On the night of December 7, 1982, Debbie was working at the Coachlight, serving drinks and watching the clock. It was a slow night, and she asked her boss if she could go offduty and hang out with some friends. He did not object, and she was soon sitting at a table having a drink with Gina Vietta, a close friend from high school, and some others. Another friend from high school, Glen Gore, stopped by and asked Debbie to dance. She did, but halfway through the song she suddenly stopped and angrily walked away from Gore. Later, in the ladies' rest-room, she said she would feel safer if one of her girlfriends would spend the night at her place, but she did not say what worried her.
The Coachlight began closing early, around 12:30 a.m., and Gina Vietta invited several of their group to have another drink at her apartment. Most said yes; Debbie, though, was tired and hungry and just wanted to go home. They drifted out of the club, in no particular hurry.
Several people saw Debbie in the parking lot chatting with Glen Gore as the Coachlight was shutting down. Tommy Glover knew Debbie well because he worked with her at a local glass company. He also knew Gore. As he was getting in his pickup truck to leave, he saw Debbie open the driver's door of her car. Gore appeared from nowhere, they talked for a few seconds, then she pushed him away.
Mike and Terri Carpenter both worked at the Coachlight, he as a bouncer, she as a waitress. As they were walking to their car, they passed Debbie's. She was in the driver's seat, talking to Glen Gore, who was standing beside her door. The Carpenters waved good-bye and kept walking. A month earlier Debbie had told Mike that she was afraid of Gore because of his temper.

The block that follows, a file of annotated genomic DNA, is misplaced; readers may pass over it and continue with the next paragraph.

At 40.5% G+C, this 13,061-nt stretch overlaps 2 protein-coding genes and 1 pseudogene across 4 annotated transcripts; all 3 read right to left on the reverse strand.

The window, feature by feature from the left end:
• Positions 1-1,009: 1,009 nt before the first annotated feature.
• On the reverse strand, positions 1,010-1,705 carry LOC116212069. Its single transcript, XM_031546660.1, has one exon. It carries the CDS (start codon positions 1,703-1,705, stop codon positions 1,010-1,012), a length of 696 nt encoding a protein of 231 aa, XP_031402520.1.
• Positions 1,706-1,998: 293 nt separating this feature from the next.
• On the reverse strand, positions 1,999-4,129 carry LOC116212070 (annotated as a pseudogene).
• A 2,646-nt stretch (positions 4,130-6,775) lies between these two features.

Toni Ramsey worked at the club as a shoe-shine girl. The oil business was still booming in Oklahoma in 1982. There were plenty of nice boots being worn around Ada. Someone had to shine them, and Toni picked up some much-needed cash. She knew Gore well. As Toni left that night, she saw Debbie sitting behind the wheel of her car. Gore was on the passenger's side, crouching by the open door, outside the car. They were talking in what seemed to be a civilized manner. Nothing appeared to be wrong.
Gore, who didn't own a car, had bummed a ride to the Coachlight with an acquaintance named Ron West, arriving there around 11:30. West ordered beers and settled in to relax while Gore made the rounds. He seemed to know everyone. When last call was announced, West grabbed Gore and asked him if he still needed a ride. Yes, Gore said, so West went to the parking lot and waited for him. A few minutes passed, then Gore appeared in a rush and got in.